Intruder (play)

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Written by Maurice Maeterlinck
Date premiered 20 May 1891 (1891-05-20)
Genre Symbolism

Intruder (French: L'Intruse)[1] a play by Belgian playwright Maurice Maeterlinck. It is the second play Maeterlinck wrote.

Intruder concerns man's conflict with preternatural forces, against which he is powerless.[2] The same theme was prevalent in Maeterlinck's first written play, Princess Maleine.


The first performance of Intruder occurred at Paul Fort's Theatre d'Art in Paris on May 20, 1891. The play was to appear at the end of a program benefiting Paul Verlaine and Paul Gauguin. If the program went on too long, then the play was to be removed.[3]

Intruder was a success and received praise from many critics.[4]


Set in the living room of a home, the grandfather, who is blind, waits with the father, the uncle, and the three daughters. They wait for the arrival of the priest and the sister. The ailing mother, who is in the next room, has given birth to a child, who sleeps in another adjoining room.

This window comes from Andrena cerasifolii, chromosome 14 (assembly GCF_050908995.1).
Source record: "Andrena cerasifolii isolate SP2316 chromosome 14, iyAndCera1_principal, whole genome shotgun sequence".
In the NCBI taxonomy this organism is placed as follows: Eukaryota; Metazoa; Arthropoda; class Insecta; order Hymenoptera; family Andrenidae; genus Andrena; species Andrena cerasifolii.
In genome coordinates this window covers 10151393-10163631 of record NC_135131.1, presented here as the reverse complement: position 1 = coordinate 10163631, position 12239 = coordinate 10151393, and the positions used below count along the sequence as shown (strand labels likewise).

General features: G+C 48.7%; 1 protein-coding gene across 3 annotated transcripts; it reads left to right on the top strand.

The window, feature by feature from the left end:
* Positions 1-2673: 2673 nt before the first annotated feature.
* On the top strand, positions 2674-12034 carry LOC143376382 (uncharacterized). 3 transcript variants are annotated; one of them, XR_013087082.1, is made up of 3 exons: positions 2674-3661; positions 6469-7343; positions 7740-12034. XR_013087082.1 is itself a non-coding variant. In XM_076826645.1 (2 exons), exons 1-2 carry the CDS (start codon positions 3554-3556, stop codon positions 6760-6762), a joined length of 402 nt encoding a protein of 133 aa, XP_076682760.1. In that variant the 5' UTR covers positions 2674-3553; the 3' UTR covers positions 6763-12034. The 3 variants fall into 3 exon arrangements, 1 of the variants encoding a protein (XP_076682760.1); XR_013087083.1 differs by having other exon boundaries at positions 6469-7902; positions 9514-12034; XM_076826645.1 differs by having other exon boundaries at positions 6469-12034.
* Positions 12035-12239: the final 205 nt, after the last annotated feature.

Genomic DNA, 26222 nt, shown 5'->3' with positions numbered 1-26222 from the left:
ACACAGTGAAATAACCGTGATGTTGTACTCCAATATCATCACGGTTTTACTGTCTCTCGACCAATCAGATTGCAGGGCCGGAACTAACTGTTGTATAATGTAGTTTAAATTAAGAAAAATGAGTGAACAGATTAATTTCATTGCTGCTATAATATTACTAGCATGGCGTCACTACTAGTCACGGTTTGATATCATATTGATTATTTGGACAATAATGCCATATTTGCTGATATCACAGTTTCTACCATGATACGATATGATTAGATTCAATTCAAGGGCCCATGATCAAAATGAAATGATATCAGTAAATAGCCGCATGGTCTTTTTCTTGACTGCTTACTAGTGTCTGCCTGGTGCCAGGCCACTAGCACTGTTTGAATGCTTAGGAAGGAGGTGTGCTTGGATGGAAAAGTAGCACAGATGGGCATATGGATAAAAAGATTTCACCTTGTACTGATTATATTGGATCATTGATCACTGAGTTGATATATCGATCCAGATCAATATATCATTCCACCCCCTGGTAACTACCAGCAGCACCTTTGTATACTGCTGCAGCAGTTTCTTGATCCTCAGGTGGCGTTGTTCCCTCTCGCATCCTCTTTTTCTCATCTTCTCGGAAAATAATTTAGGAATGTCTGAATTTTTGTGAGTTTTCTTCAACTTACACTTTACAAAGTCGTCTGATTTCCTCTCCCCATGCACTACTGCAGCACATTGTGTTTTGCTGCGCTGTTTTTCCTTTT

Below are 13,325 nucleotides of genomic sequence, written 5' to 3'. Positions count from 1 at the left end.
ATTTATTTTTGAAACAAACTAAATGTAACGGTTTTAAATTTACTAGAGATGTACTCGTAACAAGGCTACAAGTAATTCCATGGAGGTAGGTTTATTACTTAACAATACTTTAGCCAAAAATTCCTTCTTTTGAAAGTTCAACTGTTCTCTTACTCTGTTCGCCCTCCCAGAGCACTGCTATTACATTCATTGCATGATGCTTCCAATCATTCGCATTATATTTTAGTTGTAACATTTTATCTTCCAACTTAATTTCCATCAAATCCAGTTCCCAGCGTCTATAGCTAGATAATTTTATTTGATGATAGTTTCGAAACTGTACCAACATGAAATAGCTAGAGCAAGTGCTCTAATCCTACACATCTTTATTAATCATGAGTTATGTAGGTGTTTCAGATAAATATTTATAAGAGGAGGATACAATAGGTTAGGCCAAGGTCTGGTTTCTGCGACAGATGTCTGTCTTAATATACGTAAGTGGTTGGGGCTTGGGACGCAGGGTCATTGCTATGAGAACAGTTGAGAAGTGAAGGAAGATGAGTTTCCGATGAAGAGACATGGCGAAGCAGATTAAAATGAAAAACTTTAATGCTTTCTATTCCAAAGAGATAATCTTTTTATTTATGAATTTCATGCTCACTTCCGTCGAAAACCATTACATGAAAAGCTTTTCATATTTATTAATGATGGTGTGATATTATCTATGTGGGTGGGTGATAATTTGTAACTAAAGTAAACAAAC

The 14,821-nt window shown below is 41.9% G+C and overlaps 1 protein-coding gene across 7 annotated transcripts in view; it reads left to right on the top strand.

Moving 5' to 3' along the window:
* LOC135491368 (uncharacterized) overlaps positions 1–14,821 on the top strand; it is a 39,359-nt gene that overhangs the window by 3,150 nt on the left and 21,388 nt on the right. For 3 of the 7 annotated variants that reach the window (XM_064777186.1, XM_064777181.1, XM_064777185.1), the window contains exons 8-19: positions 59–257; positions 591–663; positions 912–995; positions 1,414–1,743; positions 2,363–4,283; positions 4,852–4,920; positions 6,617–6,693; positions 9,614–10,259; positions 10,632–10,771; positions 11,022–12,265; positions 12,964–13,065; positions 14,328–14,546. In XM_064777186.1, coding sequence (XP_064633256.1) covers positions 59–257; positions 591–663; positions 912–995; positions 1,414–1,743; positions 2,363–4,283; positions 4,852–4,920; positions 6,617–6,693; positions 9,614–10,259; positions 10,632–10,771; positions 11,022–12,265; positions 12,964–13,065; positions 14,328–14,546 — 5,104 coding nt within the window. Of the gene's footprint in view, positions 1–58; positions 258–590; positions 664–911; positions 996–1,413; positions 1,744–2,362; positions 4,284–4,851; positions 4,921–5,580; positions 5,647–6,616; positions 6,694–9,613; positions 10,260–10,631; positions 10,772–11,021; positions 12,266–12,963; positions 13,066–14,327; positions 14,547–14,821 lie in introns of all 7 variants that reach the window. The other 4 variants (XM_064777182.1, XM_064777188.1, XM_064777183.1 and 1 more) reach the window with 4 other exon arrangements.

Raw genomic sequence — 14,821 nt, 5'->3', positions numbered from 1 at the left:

After hearing many noises, the grandfather hears two sets of footsteps upon the staircase. The maid appears, saying the door was open, so she shut it. The grandfather claims he heard someone enter the room behind the maid, but the others in the room say she was alone. The clock strikes midnight, the baby commences screaming, and the Sister of Mercy appears, announcing the death of the mother.


  1. ^
  2. ^ Maurice Materlinck, Bettina Knapp, (Twayne Publishers: Boston), 41.
  3. ^ Maurice Maeterlinck, Knapp, 40.
  4. ^ Maurice Maeterlinck, Knapp, 48-9.